Guest commentary: Can the Jewel beat the Big Apple? This transplant says absolutely

An artist paints a view from La Jolla Hermosa Park.
(Phyllis Thomson)

It’s been a little over a year since we moved into our new home in La Jolla and about 17 months since we left New York City, our home for 22 years.

Actually, we fled NYC in March 2020, when COVID broke out, to seek safety in a secluded home on Long Island for a few months, and then hit the road exploring the United States for 10 months, only to go back to NYC for two months with the intention of packing up our lives to relocate to La Jolla. Then we took another three-week road trip, making our way back across the country. I know, that’s a full load!

When we arrived in La Jolla, we lived in a temporary home for four months, and then finally we moved into our current home on Dec. 15, 2021. What a journey! After so many beds, homes and suitcases packed and unpacked, it felt so good to finally hang our photographs and resurrect sentimental artifacts from the past to proudly display in our new abode.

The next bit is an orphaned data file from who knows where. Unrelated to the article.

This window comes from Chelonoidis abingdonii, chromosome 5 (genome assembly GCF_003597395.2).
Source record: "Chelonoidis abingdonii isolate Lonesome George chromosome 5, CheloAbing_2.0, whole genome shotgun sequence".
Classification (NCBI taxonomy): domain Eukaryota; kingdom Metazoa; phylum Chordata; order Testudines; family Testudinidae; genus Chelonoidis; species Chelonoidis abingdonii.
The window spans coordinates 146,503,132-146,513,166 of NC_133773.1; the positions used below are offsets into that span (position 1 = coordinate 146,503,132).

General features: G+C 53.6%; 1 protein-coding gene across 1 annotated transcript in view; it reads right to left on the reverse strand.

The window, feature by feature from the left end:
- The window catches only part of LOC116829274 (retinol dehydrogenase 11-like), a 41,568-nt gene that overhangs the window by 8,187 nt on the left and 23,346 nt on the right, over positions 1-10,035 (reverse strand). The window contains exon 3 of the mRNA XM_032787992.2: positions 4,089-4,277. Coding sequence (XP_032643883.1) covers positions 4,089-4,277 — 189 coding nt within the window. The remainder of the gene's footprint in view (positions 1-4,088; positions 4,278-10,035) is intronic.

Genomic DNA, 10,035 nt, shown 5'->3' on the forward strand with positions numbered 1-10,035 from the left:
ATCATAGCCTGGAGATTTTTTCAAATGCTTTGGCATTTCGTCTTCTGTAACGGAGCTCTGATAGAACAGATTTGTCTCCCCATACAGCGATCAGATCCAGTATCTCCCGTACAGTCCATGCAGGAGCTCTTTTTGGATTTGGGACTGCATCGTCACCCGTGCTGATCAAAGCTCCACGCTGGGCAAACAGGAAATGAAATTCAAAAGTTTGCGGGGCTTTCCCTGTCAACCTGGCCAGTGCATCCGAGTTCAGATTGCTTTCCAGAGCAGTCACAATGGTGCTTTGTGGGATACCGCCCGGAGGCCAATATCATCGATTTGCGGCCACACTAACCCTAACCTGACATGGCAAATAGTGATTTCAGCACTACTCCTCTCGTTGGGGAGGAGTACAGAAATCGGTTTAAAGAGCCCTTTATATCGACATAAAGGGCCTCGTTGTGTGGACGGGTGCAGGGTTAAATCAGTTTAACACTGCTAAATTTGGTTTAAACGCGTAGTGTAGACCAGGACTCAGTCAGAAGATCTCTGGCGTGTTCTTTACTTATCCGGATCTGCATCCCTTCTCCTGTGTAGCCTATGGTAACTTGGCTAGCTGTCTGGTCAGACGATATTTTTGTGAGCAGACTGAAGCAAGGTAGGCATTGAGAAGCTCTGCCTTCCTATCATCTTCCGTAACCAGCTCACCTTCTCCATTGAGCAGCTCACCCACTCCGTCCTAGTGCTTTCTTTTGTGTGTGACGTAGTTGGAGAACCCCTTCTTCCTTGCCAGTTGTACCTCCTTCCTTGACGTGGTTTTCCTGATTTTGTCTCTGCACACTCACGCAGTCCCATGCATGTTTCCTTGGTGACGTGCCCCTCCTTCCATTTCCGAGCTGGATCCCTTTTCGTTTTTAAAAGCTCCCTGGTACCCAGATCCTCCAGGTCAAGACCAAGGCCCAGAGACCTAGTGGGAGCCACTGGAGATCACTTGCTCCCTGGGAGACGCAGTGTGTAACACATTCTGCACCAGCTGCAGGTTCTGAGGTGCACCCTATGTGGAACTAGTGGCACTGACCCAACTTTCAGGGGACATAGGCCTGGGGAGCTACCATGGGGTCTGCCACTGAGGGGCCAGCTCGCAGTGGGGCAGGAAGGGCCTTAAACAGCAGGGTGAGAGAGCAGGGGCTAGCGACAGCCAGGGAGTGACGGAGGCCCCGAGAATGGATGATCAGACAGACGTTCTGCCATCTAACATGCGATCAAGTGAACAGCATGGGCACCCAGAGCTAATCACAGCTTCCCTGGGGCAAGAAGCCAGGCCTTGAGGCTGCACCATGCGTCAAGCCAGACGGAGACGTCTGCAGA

Now I contemplate what we left behind and what we now call home. Below are my personal pros of living in La Jolla vs. the pros of living in NYC.

Pros of living in La Jolla

The people: La Jollans are welcoming, happy, inclusive and, most noticeably, no matter how successful they are in their careers (and they are very successful), they don’t have the same chip on their shoulders as New Yorkers. We didn’t know what people did for a living until we hung out with them several times because hardly anyone inquires about or cares what anyone does for a living here. In NYC, the question immediately asked when meeting someone new is “What do you do for a living?” New Yorkers size one another up, openly compete over whose life is busier and shamelessly ask you for a dinner date four months in advance.